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A fantastic hummus recipe is a must-have for anyone! It’s a creamy, earthy, and utterly irresistible dip.

Crafted from chickpeas, tahini, lemon, olive oil, and garlic, this recipe is a dependable pantry staple for those moments when unexpected guests drop by or late-night cravings strike. Its creamy, smooth texture is a world apart from the thick and tangy store-bought hummus you find on the shelves.

Hummus Hummus

Hummus recipe

When I’m planning gatherings, I like to minimize stress by combining store-bought items with homemade treats for pre-dinner nibble platters. I typically purchase cured meats, olives, and crackers (although my homemade gourmet crackers are highly sought after in my social circles).

However, homemade hummus always falls into the “homemade” category for me. Even though supermarkets offer a variety of great dips these days, hummus is not and will never be one of them. It tends to be overly sour, too thick, and lacks the distinctive creaminess of authentic homemade hummus.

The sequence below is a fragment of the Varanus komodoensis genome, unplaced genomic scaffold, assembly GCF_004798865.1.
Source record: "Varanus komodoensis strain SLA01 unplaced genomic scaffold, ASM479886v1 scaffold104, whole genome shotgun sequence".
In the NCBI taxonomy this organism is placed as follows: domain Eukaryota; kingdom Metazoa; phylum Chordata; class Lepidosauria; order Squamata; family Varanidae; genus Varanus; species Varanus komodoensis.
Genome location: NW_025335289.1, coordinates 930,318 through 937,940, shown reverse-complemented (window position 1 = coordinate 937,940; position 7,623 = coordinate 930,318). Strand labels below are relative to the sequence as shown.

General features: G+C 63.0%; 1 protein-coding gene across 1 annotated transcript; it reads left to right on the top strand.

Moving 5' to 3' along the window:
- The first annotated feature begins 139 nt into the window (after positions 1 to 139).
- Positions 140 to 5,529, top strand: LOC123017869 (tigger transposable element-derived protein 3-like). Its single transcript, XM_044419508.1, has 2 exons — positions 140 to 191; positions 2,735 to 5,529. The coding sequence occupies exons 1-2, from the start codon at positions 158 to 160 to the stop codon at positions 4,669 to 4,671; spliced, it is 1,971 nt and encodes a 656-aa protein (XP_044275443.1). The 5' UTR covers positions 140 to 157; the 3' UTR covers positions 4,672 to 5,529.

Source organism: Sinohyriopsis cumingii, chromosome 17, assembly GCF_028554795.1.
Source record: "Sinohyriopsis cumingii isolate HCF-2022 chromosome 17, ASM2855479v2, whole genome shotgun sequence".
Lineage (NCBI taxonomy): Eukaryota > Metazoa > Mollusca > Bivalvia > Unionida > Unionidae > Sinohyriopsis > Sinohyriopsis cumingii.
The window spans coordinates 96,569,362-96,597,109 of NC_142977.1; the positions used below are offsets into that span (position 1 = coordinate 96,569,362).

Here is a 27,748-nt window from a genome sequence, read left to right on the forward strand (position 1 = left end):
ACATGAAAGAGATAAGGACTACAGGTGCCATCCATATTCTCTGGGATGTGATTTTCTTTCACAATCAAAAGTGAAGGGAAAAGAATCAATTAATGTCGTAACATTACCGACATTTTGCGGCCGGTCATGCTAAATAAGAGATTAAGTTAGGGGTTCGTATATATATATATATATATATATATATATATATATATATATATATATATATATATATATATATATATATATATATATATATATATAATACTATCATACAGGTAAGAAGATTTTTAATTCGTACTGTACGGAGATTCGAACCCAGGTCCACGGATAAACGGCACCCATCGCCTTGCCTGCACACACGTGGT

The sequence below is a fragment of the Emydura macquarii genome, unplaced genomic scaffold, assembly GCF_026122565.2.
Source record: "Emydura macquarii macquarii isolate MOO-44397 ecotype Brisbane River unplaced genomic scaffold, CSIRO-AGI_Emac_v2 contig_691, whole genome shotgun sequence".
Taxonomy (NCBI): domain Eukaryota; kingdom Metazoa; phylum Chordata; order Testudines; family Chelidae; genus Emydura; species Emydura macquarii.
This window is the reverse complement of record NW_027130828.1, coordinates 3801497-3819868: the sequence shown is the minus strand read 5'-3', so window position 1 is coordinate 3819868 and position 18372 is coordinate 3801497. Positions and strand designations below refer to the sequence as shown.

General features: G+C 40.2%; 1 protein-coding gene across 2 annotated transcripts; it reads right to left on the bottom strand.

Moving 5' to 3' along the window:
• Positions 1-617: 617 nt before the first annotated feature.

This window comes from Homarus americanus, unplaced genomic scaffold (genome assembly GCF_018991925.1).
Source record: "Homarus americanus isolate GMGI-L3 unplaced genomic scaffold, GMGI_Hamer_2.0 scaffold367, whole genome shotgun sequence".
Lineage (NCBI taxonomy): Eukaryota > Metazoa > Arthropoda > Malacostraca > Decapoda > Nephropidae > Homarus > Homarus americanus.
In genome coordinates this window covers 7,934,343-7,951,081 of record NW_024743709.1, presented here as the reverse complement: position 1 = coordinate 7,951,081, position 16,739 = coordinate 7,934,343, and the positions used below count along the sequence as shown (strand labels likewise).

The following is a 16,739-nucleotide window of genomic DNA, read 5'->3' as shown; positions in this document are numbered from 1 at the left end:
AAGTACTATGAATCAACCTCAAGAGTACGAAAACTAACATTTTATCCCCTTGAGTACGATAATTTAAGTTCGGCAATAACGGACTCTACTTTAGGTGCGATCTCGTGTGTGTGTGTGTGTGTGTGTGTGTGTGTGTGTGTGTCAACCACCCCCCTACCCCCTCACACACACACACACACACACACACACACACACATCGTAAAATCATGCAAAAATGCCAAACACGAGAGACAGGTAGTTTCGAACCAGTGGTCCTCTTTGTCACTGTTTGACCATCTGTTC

Once you try homemade hummus for the first time, it’s truly a game-changer. I can assure you of that.

And the best part? It’s incredibly easy to make.

I’d like to confess that while I’d love to say I always make hummus using dried chickpeas that I’ve soaked overnight and cooked until they’re perfectly tender, that’s not always the case. The truth is, sometimes I get the craving for hummus, and that means reaching for a can of chickpeas. At best, I might opt to pressure cook the chickpeas, which still involves waiting for an hour, but it’s better than postponing it until tomorrow.

Now, there’s one crucial ingredient you might not have in your pantry at this very moment, but it’s readily available at all major supermarkets here in Australia – tahini.